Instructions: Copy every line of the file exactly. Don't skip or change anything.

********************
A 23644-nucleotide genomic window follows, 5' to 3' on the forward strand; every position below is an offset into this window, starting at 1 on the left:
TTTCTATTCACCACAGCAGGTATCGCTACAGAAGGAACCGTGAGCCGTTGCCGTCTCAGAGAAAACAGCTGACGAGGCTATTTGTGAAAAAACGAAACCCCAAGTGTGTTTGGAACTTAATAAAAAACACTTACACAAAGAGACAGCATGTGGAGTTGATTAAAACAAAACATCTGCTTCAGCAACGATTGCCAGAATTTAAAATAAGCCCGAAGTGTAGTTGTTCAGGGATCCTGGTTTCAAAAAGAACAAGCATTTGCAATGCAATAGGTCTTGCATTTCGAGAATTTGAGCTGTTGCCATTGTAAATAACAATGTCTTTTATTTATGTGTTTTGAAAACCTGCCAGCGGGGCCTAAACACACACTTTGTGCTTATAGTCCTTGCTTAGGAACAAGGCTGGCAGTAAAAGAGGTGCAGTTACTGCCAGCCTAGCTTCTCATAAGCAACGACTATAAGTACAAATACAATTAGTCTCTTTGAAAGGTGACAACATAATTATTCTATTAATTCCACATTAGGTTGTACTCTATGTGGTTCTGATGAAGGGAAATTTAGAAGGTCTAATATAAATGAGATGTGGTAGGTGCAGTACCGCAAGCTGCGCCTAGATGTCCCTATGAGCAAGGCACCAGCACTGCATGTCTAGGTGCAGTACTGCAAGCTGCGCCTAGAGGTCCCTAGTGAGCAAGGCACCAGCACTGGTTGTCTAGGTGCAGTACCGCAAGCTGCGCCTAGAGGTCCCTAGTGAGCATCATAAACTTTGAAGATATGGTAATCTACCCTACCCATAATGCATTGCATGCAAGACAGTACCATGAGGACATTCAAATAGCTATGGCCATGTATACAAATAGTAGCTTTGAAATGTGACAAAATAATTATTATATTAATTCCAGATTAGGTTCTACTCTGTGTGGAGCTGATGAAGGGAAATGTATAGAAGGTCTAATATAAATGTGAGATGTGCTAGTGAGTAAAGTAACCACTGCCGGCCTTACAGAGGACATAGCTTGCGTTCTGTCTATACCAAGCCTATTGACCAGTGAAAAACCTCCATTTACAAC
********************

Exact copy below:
A 23644-nucleotide genomic window follows, 5' to 3' on the forward strand; every position below is an offset into this window, starting at 1 on the left:
TTTCTATTCACCACAGCAGGTATCGCTACAGAAGGAACCGTGAGCCGTTGCCGTCTCAGAGAAAACAGCTGACGAGGCTATTTGTGAAAAAACGAAACCCCAAGTGTGTTTGGAACTTAATAAAAAACACTTACACAAAGAGACAGCATGTGGAGTTGATTAAAACAAAACATCTGCTTCAGCAACGATTGCCAGAATTTAAAATAAGCCCGAAGTGTAGTTGTTCAGGGATCCTGGTTTCAAAAAGAACAAGCATTTGCAATGCAATAGGTCTTGCATTTCGAGAATTTGAGCTGTTGCCATTGTAAATAACAATGTCTTTTATTTATGTGTTTTGAAAACCTGCCAGCGGGGCCTAAACACACACTTTGTGCTTATAGTCCTTGCTTAGGAACAAGGCTGGCAGTAAAAGAGGTGCAGTTACTGCCAGCCTAGCTTCTCATAAGCAACGACTATAAGTACAAATACAATTAGTCTCTTTGAAAGGTGACAACATAATTATTCTATTAATTCCACATTAGGTTGTACTCTATGTGGTTCTGATGAAGGGAAATTTAGAAGGTCTAATATAAATGAGATGTGGTAGGTGCAGTACCGCAAGCTGCGCCTAGATGTCCCTATGAGCAAGGCACCAGCACTGCATGTCTAGGTGCAGTACTGCAAGCTGCGCCTAGAGGTCCCTAGTGAGCAAGGCACCAGCACTGGTTGTCTAGGTGCAGTACCGCAAGCTGCGCCTAGAGGTCCCTAGTGAGCATCATAAACTTTGAAGATATGGTAATCTACCCTACCCATAATGCATTGCATGCAAGACAGTACCATGAGGACATTCAAATAGCTATGGCCATGTATACAAATAGTAGCTTTGAAATGTGACAAAATAATTATTATATTAATTCCAGATTAGGTTCTACTCTGTGTGGAGCTGATGAAGGGAAATGTATAGAAGGTCTAATATAAATGTGAGATGTGCTAGTGAGTAAAGTAACCACTGCCGGCCTTACAGAGGACATAGCTTGCGTTCTGTCTATACCAAGCCTATTGACCAGTGAAAAACCTCCATTTACAAC